The European Union's competition watchdog is investigating the practices of some of the world's largest banks, as well as a clearing house and a financial data firm, in the market for credit default swaps.
The two probes home in on a market that has come under fire for lacking transparency and allegedly worsening market turmoil during the financial crisis.
While the antitrust investigations focus on competition issues, they accompany a wider regulatory crackdown in Europe and the United States on credit default swaps and other derivatives and could have implications for the broader functioning of the market. In them, several companies control trillions of dollars of financial instruments.
The European Commission said it is investigating whether nine big investment banks, including Barclays PLC and Goldman Sachs Group Inc., received unfair preferential treatment — including lower fees and profit-sharing deals — from ICE Clear Europe and were therefore channeling their transactions only to that clearing house, by far the biggest for CDS in the EU.
"The effects of these agreements could be that other clearing houses have difficulties successfully entering the market and that other CDS players have no real choice where to clear their transactions," the Commission said.
The banks targeted in the probe also include Bank of America Corp., Citigroup Inc., Credit Suisse Group, Deutsche Bank AG, JP Morgan Chase & Co., Morgan Stanley and UBS AG.
The probe comes as regulators on both sides of the Atlantic are pushing investors to settle transactions of CDS and other structured derivatives through clearing houses to improve market transparency in the aftermath of the crisis.
That push has led not only to much bigger business for clearing houses by also to close relationships between banks and clearing platforms, as they scrambled to quickly set up a new system.
The nine banks scrutinized in probe sold their clearing platform to IntercontinentalExchange Inc., the parent company of ICE Clear Europe in 2009, and are shareholders in the exchange's U.S. clearing arm.
However, Commission officials said Friday they had indications that business practices between the banks and ICE Clear Europe went beyond what is in the written contracts. The officials declined to be named in line with department policy.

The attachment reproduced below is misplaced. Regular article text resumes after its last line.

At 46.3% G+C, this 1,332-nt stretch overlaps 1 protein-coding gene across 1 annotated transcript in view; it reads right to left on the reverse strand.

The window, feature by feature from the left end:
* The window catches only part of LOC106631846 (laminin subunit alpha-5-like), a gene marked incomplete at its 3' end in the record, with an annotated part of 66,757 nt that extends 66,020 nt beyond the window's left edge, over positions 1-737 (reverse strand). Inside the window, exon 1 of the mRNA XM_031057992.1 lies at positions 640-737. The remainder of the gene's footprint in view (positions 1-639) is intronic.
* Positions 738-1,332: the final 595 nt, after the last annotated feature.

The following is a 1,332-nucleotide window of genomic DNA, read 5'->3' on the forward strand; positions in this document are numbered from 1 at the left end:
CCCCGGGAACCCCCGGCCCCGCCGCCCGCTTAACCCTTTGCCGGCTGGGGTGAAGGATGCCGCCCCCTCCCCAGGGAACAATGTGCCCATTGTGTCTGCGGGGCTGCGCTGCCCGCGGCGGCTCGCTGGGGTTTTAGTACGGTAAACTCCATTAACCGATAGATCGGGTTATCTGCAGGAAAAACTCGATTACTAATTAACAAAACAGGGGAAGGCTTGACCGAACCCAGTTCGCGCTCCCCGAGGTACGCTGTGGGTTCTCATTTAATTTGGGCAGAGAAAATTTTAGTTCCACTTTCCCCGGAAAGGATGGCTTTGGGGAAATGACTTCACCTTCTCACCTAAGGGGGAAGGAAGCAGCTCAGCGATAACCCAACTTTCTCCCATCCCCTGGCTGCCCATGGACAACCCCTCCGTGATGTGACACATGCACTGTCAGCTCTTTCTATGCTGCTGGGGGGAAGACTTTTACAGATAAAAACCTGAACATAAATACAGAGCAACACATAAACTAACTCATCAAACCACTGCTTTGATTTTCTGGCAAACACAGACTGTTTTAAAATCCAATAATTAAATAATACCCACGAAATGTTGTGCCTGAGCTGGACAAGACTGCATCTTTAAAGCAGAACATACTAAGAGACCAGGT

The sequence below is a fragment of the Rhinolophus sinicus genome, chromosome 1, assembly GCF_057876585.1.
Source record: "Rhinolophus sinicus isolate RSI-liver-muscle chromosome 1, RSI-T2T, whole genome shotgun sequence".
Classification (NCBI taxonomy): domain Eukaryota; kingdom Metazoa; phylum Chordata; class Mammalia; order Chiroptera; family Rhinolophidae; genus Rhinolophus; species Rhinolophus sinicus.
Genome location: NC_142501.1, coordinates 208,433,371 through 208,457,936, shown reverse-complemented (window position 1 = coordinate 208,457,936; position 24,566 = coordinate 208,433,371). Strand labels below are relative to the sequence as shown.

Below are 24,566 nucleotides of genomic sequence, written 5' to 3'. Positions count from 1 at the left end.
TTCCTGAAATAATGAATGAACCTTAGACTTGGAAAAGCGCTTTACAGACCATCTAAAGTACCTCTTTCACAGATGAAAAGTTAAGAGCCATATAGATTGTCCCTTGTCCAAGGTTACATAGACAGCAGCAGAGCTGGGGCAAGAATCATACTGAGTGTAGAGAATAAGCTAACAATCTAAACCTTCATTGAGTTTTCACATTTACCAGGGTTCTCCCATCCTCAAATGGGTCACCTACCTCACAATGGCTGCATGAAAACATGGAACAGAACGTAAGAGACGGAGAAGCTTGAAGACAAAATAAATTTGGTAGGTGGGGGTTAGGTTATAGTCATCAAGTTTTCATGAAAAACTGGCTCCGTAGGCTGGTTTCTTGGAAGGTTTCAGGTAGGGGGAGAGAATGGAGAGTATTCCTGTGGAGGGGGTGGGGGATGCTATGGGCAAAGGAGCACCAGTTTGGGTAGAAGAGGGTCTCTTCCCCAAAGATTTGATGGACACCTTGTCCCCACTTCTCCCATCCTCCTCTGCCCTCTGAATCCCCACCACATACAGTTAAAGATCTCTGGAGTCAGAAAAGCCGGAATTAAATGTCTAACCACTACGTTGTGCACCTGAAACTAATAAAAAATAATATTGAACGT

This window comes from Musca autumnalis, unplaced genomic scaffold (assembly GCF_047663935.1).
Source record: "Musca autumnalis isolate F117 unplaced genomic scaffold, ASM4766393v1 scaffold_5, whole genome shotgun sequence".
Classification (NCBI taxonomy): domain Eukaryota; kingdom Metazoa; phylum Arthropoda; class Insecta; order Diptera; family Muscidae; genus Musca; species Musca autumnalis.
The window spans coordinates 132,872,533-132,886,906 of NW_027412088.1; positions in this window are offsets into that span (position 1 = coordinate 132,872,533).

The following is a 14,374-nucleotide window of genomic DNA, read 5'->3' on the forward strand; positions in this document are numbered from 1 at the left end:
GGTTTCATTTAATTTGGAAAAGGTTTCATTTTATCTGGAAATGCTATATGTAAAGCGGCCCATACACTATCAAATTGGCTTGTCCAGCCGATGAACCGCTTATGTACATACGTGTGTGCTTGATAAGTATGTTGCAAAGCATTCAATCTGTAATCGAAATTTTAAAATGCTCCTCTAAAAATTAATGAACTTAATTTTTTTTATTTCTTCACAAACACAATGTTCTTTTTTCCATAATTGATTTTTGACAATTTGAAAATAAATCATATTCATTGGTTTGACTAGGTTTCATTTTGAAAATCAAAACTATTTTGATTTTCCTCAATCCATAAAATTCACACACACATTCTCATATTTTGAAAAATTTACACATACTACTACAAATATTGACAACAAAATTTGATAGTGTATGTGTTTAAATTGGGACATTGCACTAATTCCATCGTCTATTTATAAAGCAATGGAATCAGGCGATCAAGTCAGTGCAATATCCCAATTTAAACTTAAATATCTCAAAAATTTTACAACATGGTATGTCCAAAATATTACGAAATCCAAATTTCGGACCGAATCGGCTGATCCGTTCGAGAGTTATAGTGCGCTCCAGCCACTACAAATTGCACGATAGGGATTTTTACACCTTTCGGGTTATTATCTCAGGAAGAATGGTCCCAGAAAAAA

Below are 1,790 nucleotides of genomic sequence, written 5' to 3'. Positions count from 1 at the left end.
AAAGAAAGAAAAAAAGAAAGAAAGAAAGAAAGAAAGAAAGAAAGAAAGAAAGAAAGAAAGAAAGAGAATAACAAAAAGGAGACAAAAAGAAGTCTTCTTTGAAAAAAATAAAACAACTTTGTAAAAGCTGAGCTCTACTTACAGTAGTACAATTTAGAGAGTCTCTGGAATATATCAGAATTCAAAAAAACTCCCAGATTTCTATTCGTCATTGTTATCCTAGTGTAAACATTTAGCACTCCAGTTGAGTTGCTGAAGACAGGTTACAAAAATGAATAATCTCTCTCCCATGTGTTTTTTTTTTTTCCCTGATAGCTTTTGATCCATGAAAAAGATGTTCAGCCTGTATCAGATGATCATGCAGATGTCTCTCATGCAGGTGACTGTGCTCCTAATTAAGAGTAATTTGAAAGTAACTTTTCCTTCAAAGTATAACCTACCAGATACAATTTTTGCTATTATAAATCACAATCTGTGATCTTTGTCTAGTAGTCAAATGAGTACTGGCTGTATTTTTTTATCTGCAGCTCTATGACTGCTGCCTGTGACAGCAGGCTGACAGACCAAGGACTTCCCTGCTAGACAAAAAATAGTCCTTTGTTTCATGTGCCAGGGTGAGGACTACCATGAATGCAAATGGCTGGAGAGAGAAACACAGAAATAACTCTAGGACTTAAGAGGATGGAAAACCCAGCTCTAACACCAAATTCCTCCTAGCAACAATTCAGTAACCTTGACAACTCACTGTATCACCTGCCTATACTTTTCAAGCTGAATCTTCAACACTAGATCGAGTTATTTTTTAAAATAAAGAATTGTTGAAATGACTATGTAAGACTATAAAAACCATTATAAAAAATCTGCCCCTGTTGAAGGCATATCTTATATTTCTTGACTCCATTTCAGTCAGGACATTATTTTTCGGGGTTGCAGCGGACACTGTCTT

In a separate case, the Commission said it is investigating whether those nine banks — and the seven others that act as dealers in the CDS market — give essential information on pricing and other daily activities only to Markit Group Ltd., the leading financial data provider for that market.
Such preferential treatment "could be the consequence of collusion between them or an abuse of a possible collective dominance" and could lock other data providers out of the CDS business, the Commission said.
In seven other firms targeted in this probe are BNP Paribas SA, Commerzbank AG, HSBC Holdings PLC, Royal Bank of Scotland Group PLC, Wells Fargo & Co., Credit Agricole SA and Societe Generale SA. All 16 banks are shareholders of Markit.
A near-monopoly on financial data, like the one held by Markit in the CDS market, could leave smaller players with worse information on pricing and ultimately a worse deal, a Commission official said. She also declined to be named.
Both clearing houses and data providers are set to play a more central role in the market for CDS, which is still relatively young and was mostly unregulated before the financial crisis.
The 16 banks involved in the probes control some 90 percent to 95 percent of the CDS interdealer market — where banks trade with each other — and close to 100 percent of transactions between dealers and smaller investors and companies.
Credit default swaps were invented to help investors insure themselves against the default of a company or a government whose bonds they hold. However, they have also been used for speculation, with banks and hedge funds trading in CDS to make money without actually owning the underlying bonds.
Such "naked" selling of CDS has come under scrutiny, since the price of CDS is often used to gauge the risk of the underlying bond. During the height of the financial crisis, there were concerns that speculation in CDS both for the bonds of some debt-stricken countries and mortgage securities was driving down prices and fueling market panic. Market players, however, insist that there is no conclusive proof of such a link.
"CDS play a useful role for financial markets and for the economy," Joaquin Almunia, the EU's competition commissioner, said in a statement. "Recent developments have shown, however, that the trading of this asset class suffers a number of inefficiencies that cannot be solved through regulation alone."
The Commission decided to launch formal antitrust probes after regulators discovered suspicious market structures during their regular examination of the CDS market, Commission officials said. They also declined to be identified.
The U.S. Department of Justice in July 2009 said it was investigating possible anticompetitive practices in the credit derivatives clearing, trading and information services industry, a day after Markit said it was being investigated in relation to the market for credit default swaps.
Markit said Friday it "does not believe it has engaged in any inappropriate conduct and looks forward to demonstrating that to the Commission." A spokeswoman for IntercontinentalExchange said the company would cooperate with the investigation.
Barlays, RBC, Morgan Stanley, Bank of America, Citigroup, UBS, Societe Generale and Commerzbank declined to comment on the investigation. Deutsche Bank, JP Morgan, Goldman Sachs, Wells Fargo, Credite Suisse and HSBC didn't immediately respond to requests for comment.
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